Depending on which newspaper you are reading, you either think the gubernatorial candidates may debate in Cleveland, or they will not debate or they definitely will debate. Such, apparently, is the world when newspapers are in the news.
As background, the Plain Dealer, Columbus Dispatch and Dayton Daily News have acted as a consortium to sponsor debates starting with the gubernatorial debate in 2002 (apparently some guy ran against Taft then. Who knew?)
The Blackwell and Strickland camps agreed to debates in Cleveland, Columbus, Cincinnati and Youngstown. But the campaigns jointly demanded four changes in the set up. Three were logistical; the fourth was adding Don King’s Ohio black newspaper the Call & Post as a sponsor. The newspapers agreed to 1-3 and nixed the fourth.
Here’s where it gets interesting. The Dayton Daily News has its debatemeter set at “maybe.” According to DDN, the candidates issued a joint statement agreeing that the Cleveland debate "be sponsored by a media consortium, including Cleveland's The Plain Dealer, Columbus Dispatch, Dayton Daily News and the Call & Post."
The newspaper consortium had not agreed to that and PD editor Brent Larkin was not amused. DDN quotes him charging that both campaigns "are engaging in flagrant distortion of the truth and they should be ashamed of themselves.” So DDN says that the candidates have agreed to the debates, but the statement casts doubt on whether it will happen.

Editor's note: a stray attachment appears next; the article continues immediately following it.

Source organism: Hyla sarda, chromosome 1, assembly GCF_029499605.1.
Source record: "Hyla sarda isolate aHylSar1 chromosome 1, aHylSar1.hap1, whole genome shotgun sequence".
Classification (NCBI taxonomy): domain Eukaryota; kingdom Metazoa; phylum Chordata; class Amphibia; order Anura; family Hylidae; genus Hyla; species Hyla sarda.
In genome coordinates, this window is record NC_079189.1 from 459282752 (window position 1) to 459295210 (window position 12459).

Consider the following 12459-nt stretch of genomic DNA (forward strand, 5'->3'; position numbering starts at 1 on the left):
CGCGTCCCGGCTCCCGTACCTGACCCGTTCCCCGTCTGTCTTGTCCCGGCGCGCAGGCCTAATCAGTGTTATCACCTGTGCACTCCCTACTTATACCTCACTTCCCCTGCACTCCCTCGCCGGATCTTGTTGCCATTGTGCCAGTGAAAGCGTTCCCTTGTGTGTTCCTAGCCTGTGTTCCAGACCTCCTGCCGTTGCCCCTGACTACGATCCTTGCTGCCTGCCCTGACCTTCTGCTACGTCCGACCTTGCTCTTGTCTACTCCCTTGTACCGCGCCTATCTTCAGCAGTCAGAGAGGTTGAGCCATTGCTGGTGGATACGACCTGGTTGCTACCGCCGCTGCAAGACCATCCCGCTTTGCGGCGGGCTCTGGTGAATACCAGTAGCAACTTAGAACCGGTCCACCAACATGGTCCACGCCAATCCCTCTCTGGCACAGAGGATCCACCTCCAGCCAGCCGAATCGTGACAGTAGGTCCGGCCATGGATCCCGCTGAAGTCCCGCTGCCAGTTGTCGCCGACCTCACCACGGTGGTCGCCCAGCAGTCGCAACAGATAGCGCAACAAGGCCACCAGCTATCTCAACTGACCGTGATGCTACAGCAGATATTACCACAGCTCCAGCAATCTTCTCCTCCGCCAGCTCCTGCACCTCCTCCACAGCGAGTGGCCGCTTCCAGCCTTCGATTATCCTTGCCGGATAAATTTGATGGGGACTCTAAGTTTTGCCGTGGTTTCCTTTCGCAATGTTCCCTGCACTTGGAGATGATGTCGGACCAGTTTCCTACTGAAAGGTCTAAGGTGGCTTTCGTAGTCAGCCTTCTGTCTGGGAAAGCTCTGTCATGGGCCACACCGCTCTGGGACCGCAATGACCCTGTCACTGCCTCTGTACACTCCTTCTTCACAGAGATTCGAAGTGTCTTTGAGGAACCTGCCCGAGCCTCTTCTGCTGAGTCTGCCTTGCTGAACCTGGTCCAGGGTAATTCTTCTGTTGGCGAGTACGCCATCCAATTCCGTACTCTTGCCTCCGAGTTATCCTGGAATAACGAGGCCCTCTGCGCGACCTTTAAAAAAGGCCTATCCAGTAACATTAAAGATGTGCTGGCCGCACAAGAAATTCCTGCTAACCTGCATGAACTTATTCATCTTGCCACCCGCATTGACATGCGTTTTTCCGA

Next up, the Plain Dealer which declared the Cleveland debate off. The PD’s story is a study in journalistic petulance. It focuses solely on the Cleveland debate, making no mention of the four others. While it leaves out Larkin’s money quote from the DDN, it lashes both candidates for, well, whatever it is they’ve done.
Finally, the Dispatch says that the four debates are still on, “Although [the] campaigns declined to reveal when or to name the sponsoring organizations.” Again, the Dispatch gives Larkin room to rail against the campaigns:
- "At the eleventh hour, the Blackwell and Strickland campaigns came along and tried to rewrite the rules and force a partnership that was incompatible with what we have been doing since 2002," Larkin said.
"We are not going to be a party to the political gamesmanship that is going on between those two campaigns."
Why is Ted on board with all this? It looks to me like he’s being bullied by Blackwell on race. While the establishment newspapers may have a point about the Call & Post lacking expertise on state government, if Ted had sided with the papers against a Black media outlet, Blackwell would have flayed him for it. If I’m right, Ted called the bluff and J. Ken, pot-committed at that point, has been forced to participate in this buddy routine.